Devoted to Stratocasters since the mid ’70s, Malmsteen collected several by ’84, largely models made from 1968 to ’72 with maple fretboards bearing personal modifications; inspired by Blackmore and a 17th-century lute, he scalloped his boards, having mastered the procedure at age 15 while working in an instrument-repair shop. He re-fretted his Strats with Dunlop Super Jumbos and preferred the sound of only the bridge and neck pickups, which he replaced with DiMarzio FS-1s and later HS-3. He lowered the inoperative middle units into the pickguard and hard-wired the Tone pot in the 10 position. In performance, he switched between the two pickups to accentuate the timbre of a particular phrase.
Yngwie favored stock Fender vibrato bridges with four springs and heavier bars. His favorite Alcatrazz Strat was a cream ’69 model named “Duck.” He also played black right- and left-handed versions made from ’69 to ’72 models, other cream-colored examples from the same era, a cream ’61, sunburst ’68, an Aria Flying V with replaced single-coil pickups, and an Aria Les Paul with a locking Kahler vibrato. The V was employed prominently in “Since You’ve Been Gone.” He created a light top/heavy bottom string arrangement from D’Angelico or Ernie Ball sets using .008/.011/.014/.026/.036/ and .046, and favored Fender, D’Angelico, or Dunlop 1.5mm extra-heavy picks. Though he tuned his Strat down a half-step on Rising Force, he played in concert tuning with Alcatrazz.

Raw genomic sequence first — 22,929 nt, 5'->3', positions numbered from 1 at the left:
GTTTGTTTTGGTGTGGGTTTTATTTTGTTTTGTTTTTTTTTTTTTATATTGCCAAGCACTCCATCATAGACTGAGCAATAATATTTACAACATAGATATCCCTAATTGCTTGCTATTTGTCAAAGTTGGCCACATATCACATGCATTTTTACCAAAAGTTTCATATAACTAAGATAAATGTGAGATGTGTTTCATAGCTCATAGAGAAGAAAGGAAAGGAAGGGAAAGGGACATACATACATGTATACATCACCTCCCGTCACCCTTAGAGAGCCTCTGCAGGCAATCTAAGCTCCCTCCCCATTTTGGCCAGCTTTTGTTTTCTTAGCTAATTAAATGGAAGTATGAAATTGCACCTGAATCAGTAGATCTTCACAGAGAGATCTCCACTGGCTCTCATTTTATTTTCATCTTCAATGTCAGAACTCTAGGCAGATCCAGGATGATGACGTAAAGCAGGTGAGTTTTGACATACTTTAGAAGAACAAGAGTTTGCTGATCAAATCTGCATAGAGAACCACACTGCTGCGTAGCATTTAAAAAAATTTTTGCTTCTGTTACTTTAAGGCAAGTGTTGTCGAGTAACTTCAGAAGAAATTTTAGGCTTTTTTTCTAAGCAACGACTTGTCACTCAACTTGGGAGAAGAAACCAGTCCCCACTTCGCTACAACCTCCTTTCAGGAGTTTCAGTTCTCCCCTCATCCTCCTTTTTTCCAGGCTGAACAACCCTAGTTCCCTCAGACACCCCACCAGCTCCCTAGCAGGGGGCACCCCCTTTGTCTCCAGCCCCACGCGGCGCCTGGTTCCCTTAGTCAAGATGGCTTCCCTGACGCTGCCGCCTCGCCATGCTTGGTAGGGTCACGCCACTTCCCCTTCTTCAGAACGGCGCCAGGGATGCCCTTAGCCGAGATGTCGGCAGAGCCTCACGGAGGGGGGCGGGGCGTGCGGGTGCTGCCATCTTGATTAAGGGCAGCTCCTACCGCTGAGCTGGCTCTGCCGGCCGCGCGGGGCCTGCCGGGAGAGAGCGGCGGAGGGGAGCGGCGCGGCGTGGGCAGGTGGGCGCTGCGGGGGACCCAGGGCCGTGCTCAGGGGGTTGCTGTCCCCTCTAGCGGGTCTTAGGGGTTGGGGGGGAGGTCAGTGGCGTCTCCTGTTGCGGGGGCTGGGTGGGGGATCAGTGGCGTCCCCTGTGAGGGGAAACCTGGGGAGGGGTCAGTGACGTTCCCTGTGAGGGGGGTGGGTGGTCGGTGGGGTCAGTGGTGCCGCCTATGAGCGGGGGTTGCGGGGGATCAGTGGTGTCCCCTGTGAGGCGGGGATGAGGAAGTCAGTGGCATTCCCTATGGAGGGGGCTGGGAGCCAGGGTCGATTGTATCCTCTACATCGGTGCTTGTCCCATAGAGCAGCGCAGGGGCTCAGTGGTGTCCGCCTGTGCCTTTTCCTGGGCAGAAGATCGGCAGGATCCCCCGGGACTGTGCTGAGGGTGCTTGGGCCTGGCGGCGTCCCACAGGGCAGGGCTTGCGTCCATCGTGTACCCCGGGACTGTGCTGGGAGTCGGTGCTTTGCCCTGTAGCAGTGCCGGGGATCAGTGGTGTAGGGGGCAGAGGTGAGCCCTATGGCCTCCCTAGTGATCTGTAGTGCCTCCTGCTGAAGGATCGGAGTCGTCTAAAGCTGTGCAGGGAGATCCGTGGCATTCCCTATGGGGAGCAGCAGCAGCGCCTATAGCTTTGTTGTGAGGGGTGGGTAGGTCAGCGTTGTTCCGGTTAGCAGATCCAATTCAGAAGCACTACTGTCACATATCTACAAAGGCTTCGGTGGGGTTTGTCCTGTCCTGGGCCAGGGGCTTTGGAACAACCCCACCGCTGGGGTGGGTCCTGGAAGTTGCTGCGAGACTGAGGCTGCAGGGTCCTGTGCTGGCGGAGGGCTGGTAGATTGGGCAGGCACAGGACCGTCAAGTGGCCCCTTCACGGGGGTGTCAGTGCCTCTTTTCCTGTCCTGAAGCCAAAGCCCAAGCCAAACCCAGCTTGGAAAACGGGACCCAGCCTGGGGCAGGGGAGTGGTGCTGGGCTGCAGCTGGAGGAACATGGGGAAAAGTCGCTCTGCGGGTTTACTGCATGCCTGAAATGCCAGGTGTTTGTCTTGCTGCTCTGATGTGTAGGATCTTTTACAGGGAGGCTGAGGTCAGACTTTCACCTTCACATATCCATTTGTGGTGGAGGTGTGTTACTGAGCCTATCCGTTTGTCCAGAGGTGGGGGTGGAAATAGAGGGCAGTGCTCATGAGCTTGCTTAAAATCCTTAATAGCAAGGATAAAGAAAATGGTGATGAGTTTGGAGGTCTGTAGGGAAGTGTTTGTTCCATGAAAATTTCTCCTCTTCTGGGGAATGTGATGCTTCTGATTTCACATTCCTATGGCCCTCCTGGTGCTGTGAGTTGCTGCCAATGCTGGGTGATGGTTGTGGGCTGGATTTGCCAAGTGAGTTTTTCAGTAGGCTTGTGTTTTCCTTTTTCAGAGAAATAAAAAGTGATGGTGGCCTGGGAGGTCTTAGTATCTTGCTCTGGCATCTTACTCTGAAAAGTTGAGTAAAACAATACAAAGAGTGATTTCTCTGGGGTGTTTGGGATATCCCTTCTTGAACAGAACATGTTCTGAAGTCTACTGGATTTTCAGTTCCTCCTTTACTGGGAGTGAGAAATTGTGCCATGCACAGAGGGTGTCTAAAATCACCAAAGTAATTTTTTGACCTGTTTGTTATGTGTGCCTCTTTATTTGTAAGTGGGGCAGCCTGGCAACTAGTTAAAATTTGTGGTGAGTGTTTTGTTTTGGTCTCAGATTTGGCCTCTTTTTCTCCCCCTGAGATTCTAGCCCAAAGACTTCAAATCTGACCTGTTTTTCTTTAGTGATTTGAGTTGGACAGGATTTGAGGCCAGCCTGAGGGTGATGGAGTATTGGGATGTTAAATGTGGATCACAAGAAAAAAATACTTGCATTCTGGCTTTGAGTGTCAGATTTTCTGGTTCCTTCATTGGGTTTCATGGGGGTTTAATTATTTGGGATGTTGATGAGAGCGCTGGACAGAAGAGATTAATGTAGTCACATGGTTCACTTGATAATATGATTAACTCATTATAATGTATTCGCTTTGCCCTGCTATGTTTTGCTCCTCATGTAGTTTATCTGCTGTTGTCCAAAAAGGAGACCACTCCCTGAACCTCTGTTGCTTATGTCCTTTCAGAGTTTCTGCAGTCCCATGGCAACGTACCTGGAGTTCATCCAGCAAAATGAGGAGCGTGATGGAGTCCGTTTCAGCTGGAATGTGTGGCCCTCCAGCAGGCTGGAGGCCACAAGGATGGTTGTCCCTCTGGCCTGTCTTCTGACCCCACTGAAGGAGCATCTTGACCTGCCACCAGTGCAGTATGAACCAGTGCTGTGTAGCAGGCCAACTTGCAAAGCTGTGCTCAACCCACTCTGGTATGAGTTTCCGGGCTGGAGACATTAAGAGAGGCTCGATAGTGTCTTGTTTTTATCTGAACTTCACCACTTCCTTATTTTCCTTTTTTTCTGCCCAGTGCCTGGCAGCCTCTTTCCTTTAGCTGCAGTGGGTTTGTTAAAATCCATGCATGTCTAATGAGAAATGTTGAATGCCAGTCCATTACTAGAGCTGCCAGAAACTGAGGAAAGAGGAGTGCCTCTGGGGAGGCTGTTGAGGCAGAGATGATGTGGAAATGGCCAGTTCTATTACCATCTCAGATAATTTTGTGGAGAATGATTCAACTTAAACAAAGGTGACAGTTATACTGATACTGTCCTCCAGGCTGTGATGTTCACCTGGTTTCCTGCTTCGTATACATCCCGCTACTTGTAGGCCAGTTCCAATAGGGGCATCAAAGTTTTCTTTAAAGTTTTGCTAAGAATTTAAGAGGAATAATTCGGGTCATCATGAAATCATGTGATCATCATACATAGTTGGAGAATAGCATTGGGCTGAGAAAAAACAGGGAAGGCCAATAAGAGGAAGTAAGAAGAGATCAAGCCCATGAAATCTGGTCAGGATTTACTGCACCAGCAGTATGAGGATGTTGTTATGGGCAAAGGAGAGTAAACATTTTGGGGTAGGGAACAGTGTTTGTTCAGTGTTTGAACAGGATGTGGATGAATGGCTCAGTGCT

Onstage, Malmsteen roared through three Marshall stacks, preferring 50-watt Mark II non-Master heads from ’71/’72 with KT77 power tubes, and six 4×12 cabinets sporting 60-watt Celestion speakers, fed with a signal-splitter box. Legend has it he recorded No Parole with a Scholz Rockman then overdubbed his Marshalls. The album’s bonus tracks corroborate this – check out the intro of “Starcarr Lane.”
He used effects sparingly; in concert, he relied on a ’70s DOD Overdrive Preamp/250, Boss CE-1 chorus, MXR Phase 100, Crybaby wah, Boss Octaver, a Roland DC-10 analog echo, and a Moog Taurus bass pedal. The 250 and CE-1 contributed to his boosted/overdriven (but never fuzzy) live sound.
Wolf Marshall is the founder and original editor-in-chief of GuitarOne magazine. A respected author and columnist, he has been influential in contemporary music education since the early 1980s. His books include 101 Must-Know Rock Licks, B.B. King: the Definitive Collection, and Best of Jazz Guitar, and a list credits can be found at wolfmarshall.com.
This article originally appeared in VG’s November 2021 issue. All copyrights are by the author and Vintage Guitar magazine. Unauthorized replication or use is strictly prohibited.